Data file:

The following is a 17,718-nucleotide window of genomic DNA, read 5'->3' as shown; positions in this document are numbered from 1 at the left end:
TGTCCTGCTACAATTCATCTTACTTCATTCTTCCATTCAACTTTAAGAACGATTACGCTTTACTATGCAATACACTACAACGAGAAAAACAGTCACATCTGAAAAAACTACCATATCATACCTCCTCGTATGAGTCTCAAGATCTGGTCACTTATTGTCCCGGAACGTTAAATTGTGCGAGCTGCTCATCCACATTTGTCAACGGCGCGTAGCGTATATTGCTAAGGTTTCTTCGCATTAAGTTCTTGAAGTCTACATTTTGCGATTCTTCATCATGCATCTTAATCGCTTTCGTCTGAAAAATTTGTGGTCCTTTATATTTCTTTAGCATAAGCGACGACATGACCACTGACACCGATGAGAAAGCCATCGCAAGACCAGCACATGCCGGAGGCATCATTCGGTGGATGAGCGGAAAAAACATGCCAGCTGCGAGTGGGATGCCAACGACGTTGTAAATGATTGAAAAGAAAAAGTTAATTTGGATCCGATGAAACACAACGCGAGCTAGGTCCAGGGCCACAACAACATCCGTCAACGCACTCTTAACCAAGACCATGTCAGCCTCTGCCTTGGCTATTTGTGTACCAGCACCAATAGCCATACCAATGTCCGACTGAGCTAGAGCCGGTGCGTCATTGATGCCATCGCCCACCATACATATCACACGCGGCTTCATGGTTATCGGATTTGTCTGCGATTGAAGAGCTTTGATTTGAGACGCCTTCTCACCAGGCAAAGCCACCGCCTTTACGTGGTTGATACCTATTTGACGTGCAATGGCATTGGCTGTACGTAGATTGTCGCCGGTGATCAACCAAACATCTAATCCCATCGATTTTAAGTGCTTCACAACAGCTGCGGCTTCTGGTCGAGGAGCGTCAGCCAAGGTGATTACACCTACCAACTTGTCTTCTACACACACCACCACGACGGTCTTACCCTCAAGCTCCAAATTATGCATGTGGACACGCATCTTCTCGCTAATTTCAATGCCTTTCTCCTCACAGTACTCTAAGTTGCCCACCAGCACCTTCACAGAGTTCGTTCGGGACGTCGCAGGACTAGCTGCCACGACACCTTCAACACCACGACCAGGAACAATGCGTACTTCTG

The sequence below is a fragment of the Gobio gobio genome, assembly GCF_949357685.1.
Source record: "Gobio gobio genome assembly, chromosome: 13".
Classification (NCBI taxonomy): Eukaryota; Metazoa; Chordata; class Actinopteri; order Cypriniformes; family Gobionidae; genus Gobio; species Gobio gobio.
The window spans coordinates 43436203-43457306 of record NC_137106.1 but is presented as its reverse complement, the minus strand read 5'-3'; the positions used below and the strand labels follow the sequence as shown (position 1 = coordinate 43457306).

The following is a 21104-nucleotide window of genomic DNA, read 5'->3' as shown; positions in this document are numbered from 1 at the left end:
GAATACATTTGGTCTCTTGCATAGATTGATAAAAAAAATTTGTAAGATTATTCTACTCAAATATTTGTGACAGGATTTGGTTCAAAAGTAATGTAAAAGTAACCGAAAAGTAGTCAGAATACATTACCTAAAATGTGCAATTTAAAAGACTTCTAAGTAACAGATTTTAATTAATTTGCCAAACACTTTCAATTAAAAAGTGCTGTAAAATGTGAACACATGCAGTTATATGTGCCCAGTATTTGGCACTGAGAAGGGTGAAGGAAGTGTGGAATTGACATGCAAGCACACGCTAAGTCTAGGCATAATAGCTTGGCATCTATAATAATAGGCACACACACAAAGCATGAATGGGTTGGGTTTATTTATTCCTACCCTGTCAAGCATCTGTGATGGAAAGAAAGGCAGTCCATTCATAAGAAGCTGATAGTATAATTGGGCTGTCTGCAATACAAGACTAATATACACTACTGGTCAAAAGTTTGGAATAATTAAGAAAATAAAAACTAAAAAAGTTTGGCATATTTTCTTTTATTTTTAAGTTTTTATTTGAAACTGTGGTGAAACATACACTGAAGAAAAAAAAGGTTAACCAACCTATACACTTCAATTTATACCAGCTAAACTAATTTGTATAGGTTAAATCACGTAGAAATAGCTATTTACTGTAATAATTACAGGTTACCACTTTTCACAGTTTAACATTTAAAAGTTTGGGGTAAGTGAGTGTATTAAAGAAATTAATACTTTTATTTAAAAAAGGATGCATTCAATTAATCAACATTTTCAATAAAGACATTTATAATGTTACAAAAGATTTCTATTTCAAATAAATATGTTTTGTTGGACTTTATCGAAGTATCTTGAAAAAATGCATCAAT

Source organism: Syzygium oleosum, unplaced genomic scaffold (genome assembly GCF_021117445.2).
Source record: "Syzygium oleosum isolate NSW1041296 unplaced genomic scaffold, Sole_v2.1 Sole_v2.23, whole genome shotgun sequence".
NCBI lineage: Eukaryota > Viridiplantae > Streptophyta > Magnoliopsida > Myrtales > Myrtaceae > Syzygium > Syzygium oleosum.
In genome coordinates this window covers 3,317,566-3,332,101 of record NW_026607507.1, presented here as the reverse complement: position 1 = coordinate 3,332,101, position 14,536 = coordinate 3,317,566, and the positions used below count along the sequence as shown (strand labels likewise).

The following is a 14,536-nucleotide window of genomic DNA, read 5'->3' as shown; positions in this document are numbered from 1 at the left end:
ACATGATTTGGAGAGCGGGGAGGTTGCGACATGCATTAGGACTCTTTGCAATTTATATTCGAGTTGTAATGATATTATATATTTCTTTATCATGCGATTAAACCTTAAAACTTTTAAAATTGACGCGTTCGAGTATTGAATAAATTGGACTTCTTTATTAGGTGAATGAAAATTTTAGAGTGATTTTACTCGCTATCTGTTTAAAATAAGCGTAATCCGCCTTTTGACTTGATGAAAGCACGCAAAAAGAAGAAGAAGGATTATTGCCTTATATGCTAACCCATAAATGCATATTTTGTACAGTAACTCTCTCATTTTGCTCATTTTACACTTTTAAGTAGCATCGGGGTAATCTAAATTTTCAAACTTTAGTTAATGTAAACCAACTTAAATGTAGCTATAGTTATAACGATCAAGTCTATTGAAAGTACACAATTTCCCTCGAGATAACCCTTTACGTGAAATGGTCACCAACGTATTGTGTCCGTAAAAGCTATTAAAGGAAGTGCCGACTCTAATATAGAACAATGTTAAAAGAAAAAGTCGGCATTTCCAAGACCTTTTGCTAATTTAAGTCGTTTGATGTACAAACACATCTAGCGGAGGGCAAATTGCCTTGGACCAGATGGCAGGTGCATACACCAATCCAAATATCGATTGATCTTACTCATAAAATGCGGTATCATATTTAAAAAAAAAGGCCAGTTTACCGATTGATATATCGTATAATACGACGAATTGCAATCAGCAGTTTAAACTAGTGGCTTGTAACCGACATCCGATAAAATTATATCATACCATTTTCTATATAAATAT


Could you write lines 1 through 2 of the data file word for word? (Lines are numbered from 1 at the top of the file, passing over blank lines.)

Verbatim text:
The following is a 17,718-nucleotide window of genomic DNA, read 5'->3' as shown; positions in this document are numbered from 1 at the left end:
TGTCCTGCTACAATTCATCTTACTTCATTCTTCCATTCAACTTTAAGAACGATTACGCTTTACTATGCAATACACTACAACGAGAAAAACAGTCACATCTGAAAAAACTACCATATCATACCTCCTCGTATGAGTCTCAAGATCTGGTCACTTATTGTCCCGGAACGTTAAATTGTGCGAGCTGCTCATCCACATTTGTCAACGGCGCGTAGCGTATATTGCTAAGGTTTCTTCGCATTAAGTTCTTGAAGTCTACATTTTGCGATTCTTCATCATGCATCTTAATCGCTTTCGTCTGAAAAATTTGTGGTCCTTTATATTTCTTTAGCATAAGCGACGACATGACCACTGACACCGATGAGAAAGCCATCGCAAGACCAGCACATGCCGGAGGCATCATTCGGTGGATGAGCGGAAAAAACATGCCAGCTGCGAGTGGGATGCCAACGACGTTGTAAATGATTGAAAAGAAAAAGTTAATTTGGATCCGATGAAACACAACGCGAGCTAGGTCCAGGGCCACAACAACATCCGTCAACGCACTCTTAACCAAGACCATGTCAGCCTCTGCCTTGGCTATTTGTGTACCAGCACCAATAGCCATACCAATGTCCGACTGAGCTAGAGCCGGTGCGTCATTGATGCCATCGCCCACCATACATATCACACGCGGCTTCATGGTTATCGGATTTGTCTGCGATTGAAGAGCTTTGATTTGAGACGCCTTCTCACCAGGCAAAGCCACCGCCTTTACGTGGTTGATACCTATTTGACGTGCAATGGCATTGGCTGTACGTAGATTGTCGCCGGTGATCAACCAAACATCTAATCCCATCGATTTTAAGTGCTTCACAACAGCTGCGGCTTCTGGTCGAGGAGCGTCAGCCAAGGTGATTACACCTACCAACTTGTCTTCTACACACACCACCACGACGGTCTTACCCTCAAGCTCCAAATTATGCATGTGGACACGCATCTTCTCGCTAATTTCAATGCCTTTCTCCTCACAGTACTCTAAGTTGCCCACCAGCACCTTCACAGAGTTCGTTCGGGACGTCGCAGGACTAGCTGCCACGACACCTTCAACACCACGACCAGGAACAATGCGTACTTCTG